The perceived mass increase still occurs, no ?
Sure, you can always assert that an effect which is too small to detect occurs. However, there is no point in doing complicated corrections when their effects are far below the uncertainty of the measurements you can make. The velocity and curvature are so low that Newtonian physics is fine.

To put this in perspective, you are looking at relativistic effect on the order of 800 parts per trillion. Even the mass of a piece of non-reactive metal maintained in carefully controlled conditions is only known to within about 20 parts per billion. And the mass of the sun is only known to within 100 parts per million or so.
 
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  • #13
bcrowell
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There is a whole field of solar-system tests of general relativity. A classic example is the anomalous precession of Mercury's perihelion. The Cassini probe recently provided some of the most sensitive solar-system tests ever of GR. Even though the relativistic effects are very small, some of the experiments are extremely precise. In the case of Cassini, they measured the round-trip time for radio signals to a precision of 1 part in 10^14.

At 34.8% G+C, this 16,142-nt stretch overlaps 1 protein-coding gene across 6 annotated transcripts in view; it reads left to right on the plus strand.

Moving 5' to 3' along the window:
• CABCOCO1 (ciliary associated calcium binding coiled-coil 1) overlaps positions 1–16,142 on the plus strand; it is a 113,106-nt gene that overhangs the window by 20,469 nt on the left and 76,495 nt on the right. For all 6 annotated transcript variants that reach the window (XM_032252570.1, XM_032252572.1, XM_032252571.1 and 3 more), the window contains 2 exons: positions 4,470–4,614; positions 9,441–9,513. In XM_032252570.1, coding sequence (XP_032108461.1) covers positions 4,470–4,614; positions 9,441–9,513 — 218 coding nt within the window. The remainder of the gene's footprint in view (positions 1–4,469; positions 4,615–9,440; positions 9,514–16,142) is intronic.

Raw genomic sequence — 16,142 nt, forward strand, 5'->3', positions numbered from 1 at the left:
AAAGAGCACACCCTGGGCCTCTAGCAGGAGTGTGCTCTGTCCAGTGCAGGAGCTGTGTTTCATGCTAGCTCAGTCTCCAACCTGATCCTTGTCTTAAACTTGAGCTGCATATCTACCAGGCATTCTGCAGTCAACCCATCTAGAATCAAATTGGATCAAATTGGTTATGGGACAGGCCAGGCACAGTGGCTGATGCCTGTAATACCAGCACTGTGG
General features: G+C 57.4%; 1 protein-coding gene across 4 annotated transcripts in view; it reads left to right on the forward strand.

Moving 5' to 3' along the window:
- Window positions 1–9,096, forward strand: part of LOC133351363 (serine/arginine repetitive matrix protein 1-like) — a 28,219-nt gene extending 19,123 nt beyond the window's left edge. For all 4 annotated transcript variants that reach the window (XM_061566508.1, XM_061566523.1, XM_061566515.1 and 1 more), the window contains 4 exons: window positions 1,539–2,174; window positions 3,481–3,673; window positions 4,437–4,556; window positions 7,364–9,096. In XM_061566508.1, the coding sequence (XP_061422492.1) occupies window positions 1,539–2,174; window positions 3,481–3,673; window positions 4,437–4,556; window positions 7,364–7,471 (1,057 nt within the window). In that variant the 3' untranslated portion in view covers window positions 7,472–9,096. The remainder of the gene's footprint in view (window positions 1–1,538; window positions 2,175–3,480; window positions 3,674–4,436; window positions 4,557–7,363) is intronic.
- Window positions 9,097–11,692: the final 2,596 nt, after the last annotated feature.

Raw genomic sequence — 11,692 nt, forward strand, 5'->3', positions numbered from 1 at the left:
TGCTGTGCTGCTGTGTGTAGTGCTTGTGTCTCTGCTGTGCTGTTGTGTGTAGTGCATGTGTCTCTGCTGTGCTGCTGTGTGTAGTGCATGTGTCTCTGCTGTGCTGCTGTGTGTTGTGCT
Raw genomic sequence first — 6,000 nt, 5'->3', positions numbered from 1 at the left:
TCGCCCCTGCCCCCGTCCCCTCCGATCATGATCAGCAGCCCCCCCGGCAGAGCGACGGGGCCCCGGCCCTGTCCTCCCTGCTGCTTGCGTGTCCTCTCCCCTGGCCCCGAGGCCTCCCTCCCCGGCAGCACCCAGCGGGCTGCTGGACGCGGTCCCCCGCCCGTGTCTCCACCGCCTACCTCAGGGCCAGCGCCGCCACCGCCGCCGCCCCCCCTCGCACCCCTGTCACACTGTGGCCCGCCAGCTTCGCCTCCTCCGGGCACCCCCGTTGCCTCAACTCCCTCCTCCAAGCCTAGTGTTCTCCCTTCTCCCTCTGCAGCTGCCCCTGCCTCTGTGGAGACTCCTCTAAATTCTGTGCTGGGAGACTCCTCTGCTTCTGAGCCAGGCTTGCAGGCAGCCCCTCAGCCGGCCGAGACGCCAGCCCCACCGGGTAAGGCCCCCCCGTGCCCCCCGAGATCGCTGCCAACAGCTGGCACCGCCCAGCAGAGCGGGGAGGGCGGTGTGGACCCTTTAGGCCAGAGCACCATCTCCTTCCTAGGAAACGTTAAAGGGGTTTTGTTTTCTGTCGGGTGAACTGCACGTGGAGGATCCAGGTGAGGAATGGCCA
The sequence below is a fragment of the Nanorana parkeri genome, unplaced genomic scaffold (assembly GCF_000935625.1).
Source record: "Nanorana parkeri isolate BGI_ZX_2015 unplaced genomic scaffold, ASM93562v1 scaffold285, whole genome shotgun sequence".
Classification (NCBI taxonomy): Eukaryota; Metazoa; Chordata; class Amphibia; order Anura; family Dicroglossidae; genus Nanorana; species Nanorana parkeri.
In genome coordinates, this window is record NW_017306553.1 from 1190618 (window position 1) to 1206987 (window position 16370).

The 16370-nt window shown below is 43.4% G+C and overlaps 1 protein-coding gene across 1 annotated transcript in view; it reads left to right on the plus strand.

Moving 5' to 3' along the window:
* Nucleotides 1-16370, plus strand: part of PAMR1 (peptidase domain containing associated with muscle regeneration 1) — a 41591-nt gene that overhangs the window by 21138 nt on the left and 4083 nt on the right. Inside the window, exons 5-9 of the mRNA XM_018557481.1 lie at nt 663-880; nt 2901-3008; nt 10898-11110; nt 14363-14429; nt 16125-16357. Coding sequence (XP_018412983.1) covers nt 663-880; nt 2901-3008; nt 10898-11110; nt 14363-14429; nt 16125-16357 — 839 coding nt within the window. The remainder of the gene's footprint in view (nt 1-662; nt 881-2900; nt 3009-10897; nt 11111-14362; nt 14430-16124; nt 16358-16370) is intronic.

The main thing that GR tells us about the Pioneer anomaly is that the Pioneer anomaly is almost certainly not gravitational in origin. GR incorporates the equivalence principle, and that aspect of GR has been tested to extremely high precision. If the Pioneer anomaly was caused by a gravitational effect, then it would obey the equivalence principle, and therefore other test masses in the same vicinity of space would experience the same effect. That is contrary to what we observe with the outer planets and their satellites: http://arxiv.org/abs/0912.2947v1
 
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Not to the level of accuracy needed to detect the Pioneer anomaly.
yes...I thought the OP question was about acceleration in general....versus velocity...
 
  • #15
pervect
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I've had a good search through the archives and haven't found an answer to this question. Many apologies if this is old ground. . .

Having read the threads on the Pioneer Anomaly a quick question to which I'm sure there is very simple answer (I just don't know what it is !):

When calculating the expected trajectory of a space probe (or other low mass object) as it flys away from the sun (or other high mass object) its velocity will determine to what extent relativistic phenomena begin to become significant vs newtonian expectations.

Do the rocket scientists consider the frame of reference of the space probe, the sun, or a 3rd party observer (say, the rocket scientist on earth) when calculating the expected trajectory of the probe ?
I believe that the JPL horizons ephermis is one of the ones most usually used to calculate such things - corrections welcome.

http://ssd.jpl.nasa.gov/?horizons
ftp://ssd.jpl.nasa.gov/pub/ssd/Horizons_doc.pdf

There appear to be two main choices described in section 9 - ICRF/J2000, and FK4/B1950.

The above PDF article seems not to distinguish between "frames of reference" and "coordinate systems", treating them as the same.

The ICRF is described at http://rorf.usno.navy.mil/ICRF/